This week’s parshah open with a short, but powerful powerful verse: 

“רְאֵ֗ה אָנֹכִ֛י נֹתֵ֥ן לִפְנֵיכֶ֖ם הַיּ֑וֹם בְּרָכָ֖ה וּקְלָלָֽה׃”

“See, this day I set before you blessing and curse:”

Deuteronomy 11:26

One listening to the parshah being read, or reading it in the Hebrew, should immediately notice that the word for “I” used is “anochi” rather than “ani” or “hineni.” While one might simply write this off as a mere grammatical convention, Rabbi Kalonymous Kalman Epstein notes in his Sefer Meor V’Shemesh (Parshat Reeh) that the word anochi comes with a very specific connotation: this wording is only used when a person is relating themselves to God and aligning themselves with a Divine perspective. To quote Yisro from the Dreamworks musical The Prince of Egypt

“A single thread in a tapestry, Though its color brightly shine, Can never see its purpose In the pattern of the grand design. And the stone that sits on the very top, Of the mountain’s mighty face, Does it think it’s more important, Than the stones that form the base? So how can you see what your life is worth, Or where your value lies? You can never see through the eyes of man, You must look at your life, Look at your life through Heaven’s eyes.”

This concept, in fact, also makes an appearance in Jewish Law. The very first ruling for Ashkenazi Jews is as follows (Shulchan Aruch, Orach Chaim 1:1):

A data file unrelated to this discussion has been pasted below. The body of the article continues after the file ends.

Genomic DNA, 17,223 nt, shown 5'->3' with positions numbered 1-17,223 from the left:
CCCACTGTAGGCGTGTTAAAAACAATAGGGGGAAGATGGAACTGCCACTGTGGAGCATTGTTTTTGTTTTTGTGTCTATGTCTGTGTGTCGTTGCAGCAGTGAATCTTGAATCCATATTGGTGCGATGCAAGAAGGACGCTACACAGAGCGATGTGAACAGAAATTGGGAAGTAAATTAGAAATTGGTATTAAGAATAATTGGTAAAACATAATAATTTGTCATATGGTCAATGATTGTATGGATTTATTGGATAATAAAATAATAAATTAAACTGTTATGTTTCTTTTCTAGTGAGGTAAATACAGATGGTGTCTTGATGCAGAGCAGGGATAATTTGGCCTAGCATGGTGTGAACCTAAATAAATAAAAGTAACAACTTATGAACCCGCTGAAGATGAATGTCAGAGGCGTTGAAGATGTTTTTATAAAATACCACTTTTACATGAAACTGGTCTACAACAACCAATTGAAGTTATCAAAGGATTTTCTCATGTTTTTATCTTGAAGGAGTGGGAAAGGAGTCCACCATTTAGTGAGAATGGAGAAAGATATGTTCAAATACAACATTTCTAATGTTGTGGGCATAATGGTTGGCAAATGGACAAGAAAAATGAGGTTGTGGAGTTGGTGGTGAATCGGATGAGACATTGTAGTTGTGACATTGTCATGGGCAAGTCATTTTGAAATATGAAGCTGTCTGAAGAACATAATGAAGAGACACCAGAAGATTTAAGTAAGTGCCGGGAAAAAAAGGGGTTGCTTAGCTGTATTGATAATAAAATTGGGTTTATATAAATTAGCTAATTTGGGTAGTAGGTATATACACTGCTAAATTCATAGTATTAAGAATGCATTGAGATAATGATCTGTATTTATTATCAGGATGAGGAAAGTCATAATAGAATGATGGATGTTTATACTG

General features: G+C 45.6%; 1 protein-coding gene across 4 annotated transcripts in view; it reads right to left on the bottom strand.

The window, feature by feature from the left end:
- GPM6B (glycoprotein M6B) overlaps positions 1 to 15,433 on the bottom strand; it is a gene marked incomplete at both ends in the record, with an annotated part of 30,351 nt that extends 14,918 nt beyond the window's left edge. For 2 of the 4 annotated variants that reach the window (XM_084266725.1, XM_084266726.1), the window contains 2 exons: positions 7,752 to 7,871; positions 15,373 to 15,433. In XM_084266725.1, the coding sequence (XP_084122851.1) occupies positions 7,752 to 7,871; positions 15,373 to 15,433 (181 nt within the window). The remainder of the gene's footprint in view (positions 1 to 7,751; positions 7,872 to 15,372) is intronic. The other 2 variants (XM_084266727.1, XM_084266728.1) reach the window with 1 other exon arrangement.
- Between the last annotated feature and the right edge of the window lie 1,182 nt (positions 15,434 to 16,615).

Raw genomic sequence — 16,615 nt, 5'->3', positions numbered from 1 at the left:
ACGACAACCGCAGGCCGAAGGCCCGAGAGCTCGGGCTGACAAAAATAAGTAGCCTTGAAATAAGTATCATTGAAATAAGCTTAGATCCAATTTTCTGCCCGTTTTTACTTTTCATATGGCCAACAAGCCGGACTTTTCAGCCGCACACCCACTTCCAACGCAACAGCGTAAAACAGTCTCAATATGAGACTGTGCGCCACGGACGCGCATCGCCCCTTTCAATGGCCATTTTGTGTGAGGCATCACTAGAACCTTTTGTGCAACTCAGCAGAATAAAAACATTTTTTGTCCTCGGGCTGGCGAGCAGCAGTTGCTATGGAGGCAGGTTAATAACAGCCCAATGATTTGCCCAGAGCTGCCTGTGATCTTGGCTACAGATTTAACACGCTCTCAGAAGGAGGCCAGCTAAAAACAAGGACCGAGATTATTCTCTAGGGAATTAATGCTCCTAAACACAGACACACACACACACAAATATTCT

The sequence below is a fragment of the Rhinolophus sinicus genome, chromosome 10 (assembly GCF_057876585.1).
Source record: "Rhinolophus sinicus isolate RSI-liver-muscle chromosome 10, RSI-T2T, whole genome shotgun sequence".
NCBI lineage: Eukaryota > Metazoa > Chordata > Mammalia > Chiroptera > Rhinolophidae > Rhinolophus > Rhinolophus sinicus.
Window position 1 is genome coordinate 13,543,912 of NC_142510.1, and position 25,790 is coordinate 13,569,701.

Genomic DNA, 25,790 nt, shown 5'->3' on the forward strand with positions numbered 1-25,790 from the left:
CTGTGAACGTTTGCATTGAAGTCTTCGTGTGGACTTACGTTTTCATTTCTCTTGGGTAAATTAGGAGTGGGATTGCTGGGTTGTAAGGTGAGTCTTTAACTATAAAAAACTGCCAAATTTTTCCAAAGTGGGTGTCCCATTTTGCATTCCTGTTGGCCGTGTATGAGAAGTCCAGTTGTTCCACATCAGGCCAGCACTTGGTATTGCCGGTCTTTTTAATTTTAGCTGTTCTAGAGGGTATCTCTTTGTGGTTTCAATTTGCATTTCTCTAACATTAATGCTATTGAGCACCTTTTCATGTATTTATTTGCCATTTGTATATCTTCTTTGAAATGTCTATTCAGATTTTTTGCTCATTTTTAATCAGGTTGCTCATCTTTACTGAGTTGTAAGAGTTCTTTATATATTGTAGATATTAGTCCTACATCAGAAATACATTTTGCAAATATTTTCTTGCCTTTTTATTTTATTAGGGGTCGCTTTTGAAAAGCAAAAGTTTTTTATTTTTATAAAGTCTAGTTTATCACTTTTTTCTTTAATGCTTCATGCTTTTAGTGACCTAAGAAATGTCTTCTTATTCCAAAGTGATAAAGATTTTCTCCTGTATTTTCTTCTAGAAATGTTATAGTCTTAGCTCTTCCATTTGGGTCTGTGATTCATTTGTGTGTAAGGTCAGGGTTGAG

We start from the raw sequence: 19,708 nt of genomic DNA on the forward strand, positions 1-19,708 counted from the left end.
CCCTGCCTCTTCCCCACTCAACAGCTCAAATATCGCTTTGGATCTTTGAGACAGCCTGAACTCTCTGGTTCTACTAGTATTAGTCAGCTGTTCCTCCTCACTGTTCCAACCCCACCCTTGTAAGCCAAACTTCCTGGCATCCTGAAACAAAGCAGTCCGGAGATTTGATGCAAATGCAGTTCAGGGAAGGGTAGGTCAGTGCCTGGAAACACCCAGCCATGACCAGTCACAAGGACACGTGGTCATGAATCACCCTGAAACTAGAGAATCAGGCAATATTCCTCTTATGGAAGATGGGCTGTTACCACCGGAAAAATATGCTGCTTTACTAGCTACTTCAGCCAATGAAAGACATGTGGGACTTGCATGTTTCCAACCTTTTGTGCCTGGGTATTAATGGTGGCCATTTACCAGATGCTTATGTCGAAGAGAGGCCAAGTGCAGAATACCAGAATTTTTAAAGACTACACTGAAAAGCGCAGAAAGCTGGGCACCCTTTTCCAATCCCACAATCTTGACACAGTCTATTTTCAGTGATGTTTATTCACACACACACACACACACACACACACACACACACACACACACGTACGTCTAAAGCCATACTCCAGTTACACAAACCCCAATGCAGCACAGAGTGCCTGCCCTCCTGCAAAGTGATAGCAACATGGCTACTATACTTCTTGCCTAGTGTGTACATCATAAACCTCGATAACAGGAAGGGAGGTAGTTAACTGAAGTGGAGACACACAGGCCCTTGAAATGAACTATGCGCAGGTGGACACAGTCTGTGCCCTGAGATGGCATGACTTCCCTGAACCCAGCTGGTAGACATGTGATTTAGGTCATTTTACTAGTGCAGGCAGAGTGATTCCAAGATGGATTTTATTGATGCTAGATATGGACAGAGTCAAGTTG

“I have set the Lord before me constantly” (Psalms 16:8); this is a major principle in the Torah and amongst the virtues of the righteous who walk before God. For a person’s way of sitting, their movements and their dealings while they are alone in their house are not like their way of sitting, their movements and their dealings when they  are before a great ruler; nor are their speech and free expression as much as they want when they are with their household members and relatives like their speech when in a royal audience. All the more so when one takes to heart that the Great King, the Holy One,Whose glory fills the earth, is standing over them and watching their actions. 

In other words, we live our lives differently when we make ourselves aware of the Godliness around us. When we realize that Hashem is always with us, we are able to be more productive and live a life that is not only more meaningful, but also more productive. 

This understanding also helps to make sense of the importance placed upon the parsha’s setup. There are blessings and curses placed before us, and the curses detail all that will go wrong if Torah is not properly appreciated. If the Jewish people do good things, they will receive blessing, but if they do badly then they will be cursed. Rav Jonathan Sacks Zt”l wrote (I Believe, Reeh) that this opening teaches a timeless truth: 

As you act, so shall you fare. A free society is a moral achievement. A society is strong when it cares for the weak, rich when it cares for the poor, and invulnerable when it takes car eof the vulnerable. Historically, the only guarantor of this is a belief in Someone greater than this time and place, greater than all time and place, who guides us in the path of righteousness, seeing all we do, urging us to see the world as His work, and humans as His image, and therefore to care for both.”

May we all go into Shabbos with a renewed appreciation for the opportunities that we are are given both through our own eyes and through Heaven’s eyes. 

Good Shabbos,

Rabbi Gotlib and the JET Team